Globeville in Denver
Right now, Globeville is one of the most depressed areas of city. Home values are way below average prices for Denver. But, that is less important because the percentage of home ownership is also way below average for Denver neighborhoods. Most of the 5000 or so residents rent. Also, there is no meaningful retail or shopping except the occasional corner store. Many residents qualify as “disadvantaged” with some of the lowest education and income in the Denver metro area.
Globeville is also home to some commercial real estate. Mostly warehouse and industrial space. It also has the unique disadvantage of being divided by the intersection of two interstate highways, I-25 and I-70. That’s right. It sits right below the elevated interchange that’s long been called “The Mousetrap”. Effectively, that divides the neighborhood into 4 quadrants separated by Interstate Highways. It’s not easy to get and forth between different sections of the neighborhood.
Developers Now Working on Fox Park
Who could possibly have plans to redevelop in this neighborhood? Enter the unlikely partnership of Pure Development from Indianapolis and Interland from Mexico City. Together, they hope to develop 41 acres for Fox Park in Globeville. That will be a “mixed-use”, planned urban community anchored by the Denver World Trade Center. That would that include residential apartments, homes or town-homes as part of a final plan.
The ambitious project will connect offices, retail, a boutique hotel and homes with a manicured park complete with vegetable garden. The plan is to revitalize Globeville as an urban center.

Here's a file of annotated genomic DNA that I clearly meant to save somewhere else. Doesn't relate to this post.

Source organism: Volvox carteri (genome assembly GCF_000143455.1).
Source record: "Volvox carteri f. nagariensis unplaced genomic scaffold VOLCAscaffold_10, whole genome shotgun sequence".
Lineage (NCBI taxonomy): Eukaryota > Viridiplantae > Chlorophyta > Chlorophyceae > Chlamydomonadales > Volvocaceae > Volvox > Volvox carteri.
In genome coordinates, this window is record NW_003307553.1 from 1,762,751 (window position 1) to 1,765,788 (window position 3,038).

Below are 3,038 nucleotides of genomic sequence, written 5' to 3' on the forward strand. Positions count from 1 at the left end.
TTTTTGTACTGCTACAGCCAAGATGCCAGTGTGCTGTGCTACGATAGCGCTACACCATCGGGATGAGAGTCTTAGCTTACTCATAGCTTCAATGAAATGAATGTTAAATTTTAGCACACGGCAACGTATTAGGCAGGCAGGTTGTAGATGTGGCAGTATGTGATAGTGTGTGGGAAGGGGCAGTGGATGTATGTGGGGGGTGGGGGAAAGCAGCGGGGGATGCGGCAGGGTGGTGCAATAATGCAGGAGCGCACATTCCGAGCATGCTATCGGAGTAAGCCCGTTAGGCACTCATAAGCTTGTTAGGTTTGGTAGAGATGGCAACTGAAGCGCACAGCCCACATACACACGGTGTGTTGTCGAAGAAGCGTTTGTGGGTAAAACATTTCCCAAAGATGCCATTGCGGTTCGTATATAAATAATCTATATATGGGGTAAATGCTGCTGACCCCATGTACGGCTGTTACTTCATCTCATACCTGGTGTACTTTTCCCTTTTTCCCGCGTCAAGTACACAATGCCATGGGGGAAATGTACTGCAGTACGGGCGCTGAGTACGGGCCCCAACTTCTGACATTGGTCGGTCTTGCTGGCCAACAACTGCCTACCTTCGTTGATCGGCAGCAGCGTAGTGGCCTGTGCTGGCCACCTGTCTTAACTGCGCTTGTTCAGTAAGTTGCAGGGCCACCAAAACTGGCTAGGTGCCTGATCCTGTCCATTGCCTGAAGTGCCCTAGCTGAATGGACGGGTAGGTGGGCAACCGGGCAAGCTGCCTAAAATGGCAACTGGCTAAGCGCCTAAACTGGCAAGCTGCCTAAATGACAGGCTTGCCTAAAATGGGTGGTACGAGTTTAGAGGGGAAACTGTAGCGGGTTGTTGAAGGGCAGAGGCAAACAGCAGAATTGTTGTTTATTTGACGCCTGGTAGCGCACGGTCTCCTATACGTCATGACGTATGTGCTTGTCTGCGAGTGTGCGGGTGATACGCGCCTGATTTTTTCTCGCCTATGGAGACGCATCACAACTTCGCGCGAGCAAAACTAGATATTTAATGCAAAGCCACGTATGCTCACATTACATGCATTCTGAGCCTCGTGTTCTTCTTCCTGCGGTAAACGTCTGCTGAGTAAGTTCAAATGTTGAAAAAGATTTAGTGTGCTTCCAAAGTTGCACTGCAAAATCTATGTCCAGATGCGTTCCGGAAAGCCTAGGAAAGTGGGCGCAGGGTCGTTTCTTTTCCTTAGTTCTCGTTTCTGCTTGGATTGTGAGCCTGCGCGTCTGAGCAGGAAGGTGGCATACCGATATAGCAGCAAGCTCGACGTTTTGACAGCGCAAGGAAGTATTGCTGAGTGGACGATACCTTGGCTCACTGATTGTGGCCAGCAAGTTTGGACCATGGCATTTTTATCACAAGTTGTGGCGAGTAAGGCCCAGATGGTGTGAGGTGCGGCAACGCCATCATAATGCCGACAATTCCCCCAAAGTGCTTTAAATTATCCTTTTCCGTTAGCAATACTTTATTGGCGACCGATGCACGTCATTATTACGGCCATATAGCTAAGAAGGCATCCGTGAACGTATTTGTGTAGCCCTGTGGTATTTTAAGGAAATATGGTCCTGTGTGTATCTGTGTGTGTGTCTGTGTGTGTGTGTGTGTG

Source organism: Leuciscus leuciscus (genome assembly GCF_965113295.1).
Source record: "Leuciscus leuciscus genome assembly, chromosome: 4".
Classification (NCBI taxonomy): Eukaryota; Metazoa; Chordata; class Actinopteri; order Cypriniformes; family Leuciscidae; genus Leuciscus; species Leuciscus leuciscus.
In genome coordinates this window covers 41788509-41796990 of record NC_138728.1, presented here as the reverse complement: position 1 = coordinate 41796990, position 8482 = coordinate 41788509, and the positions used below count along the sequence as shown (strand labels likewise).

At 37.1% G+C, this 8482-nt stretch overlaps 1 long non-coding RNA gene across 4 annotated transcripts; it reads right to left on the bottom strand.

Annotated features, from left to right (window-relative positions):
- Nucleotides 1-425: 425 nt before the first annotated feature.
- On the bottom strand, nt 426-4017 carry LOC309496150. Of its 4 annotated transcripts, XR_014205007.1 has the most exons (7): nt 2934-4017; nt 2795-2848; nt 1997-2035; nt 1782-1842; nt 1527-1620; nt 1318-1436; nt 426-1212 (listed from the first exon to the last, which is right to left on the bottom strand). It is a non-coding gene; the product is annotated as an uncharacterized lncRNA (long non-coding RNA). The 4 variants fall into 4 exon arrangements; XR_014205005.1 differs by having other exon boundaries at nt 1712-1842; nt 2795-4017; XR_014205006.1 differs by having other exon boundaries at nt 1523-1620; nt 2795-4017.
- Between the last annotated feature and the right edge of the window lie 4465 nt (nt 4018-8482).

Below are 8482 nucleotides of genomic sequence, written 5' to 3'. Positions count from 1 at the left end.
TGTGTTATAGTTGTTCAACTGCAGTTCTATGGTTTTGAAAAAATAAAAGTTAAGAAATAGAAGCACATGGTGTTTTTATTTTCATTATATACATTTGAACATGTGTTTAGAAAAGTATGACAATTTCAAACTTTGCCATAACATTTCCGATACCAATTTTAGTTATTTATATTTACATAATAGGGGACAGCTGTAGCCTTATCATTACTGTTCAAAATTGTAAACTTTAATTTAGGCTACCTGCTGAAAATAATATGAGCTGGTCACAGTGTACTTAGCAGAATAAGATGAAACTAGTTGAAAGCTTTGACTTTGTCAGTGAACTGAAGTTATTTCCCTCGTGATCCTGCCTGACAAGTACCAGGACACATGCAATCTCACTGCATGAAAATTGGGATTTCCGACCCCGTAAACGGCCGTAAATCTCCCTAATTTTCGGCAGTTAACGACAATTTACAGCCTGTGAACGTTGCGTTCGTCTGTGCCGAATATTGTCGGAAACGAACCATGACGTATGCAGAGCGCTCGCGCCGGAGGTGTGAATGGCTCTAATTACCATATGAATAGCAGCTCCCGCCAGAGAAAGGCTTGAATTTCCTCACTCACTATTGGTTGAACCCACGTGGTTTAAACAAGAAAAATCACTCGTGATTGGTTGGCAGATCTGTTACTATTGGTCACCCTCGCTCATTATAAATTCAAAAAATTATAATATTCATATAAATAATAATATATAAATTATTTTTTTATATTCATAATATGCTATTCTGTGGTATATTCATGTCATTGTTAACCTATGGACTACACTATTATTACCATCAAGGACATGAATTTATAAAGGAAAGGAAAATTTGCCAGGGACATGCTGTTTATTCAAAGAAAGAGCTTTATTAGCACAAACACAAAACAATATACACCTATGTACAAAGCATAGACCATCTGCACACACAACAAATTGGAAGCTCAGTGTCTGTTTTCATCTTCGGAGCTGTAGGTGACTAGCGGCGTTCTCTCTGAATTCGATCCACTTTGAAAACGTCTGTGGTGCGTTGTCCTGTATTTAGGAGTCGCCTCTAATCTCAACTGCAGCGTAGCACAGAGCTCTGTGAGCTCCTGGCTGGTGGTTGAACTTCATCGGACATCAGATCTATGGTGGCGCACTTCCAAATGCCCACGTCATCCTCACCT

Will Other Neighborhoods of Globeville Benefit?
How will this effect the neighborhood around Fox Park? Will the immediate neighborhood around Fox Park benefit from the spill-over of this redevelopment also? That question remains to be answered. Other urban pioneer neighborhoods enjoyed some sill-over from redevelopment projects like RiNo and Highlands West. But, other disadvantaged Denver neighborhoods remained static after nearby redevelopment. I’m think about Central Park and Lowry which still have economically depressed neighborhoods contiguous to the redevelopment.
Finally, there is the question of “Gentrification“. That is what happens when more affluent residents move into a neighborhood which has historically been less expensive. Sometimes, local residents object to redevelopment encroaching on older neighborhoods. Globeville certainly is older. Most homes here are nearly 100 years old. Will local residents oppose or embrace redevelopment of Fox Park? Will various political groups support or oppose the project.
Can Fox Park revitalize Globeville?
Ultimately, viability and scope of this project might ultimately be dependent upon expanding development partnerships. Because, the developers have said that they are seeking more local partnerships with local developers.
Tyler Morris, Principle of Development for Pure, recently said: “It’s not a mutually exclusive thing where we’re coming in and we’re solely focused on taking over the market, by any means. There are so many other great companies here, and so many great thought leaders, that I think we would be silly not to take advantage of that melting pot of ideas and idea-sharing, and the benefit of working with one another.”
So, the jury is out. Will Globeville become a mecca for urban pioneers or even just the development of multi-use business park? Time will tell.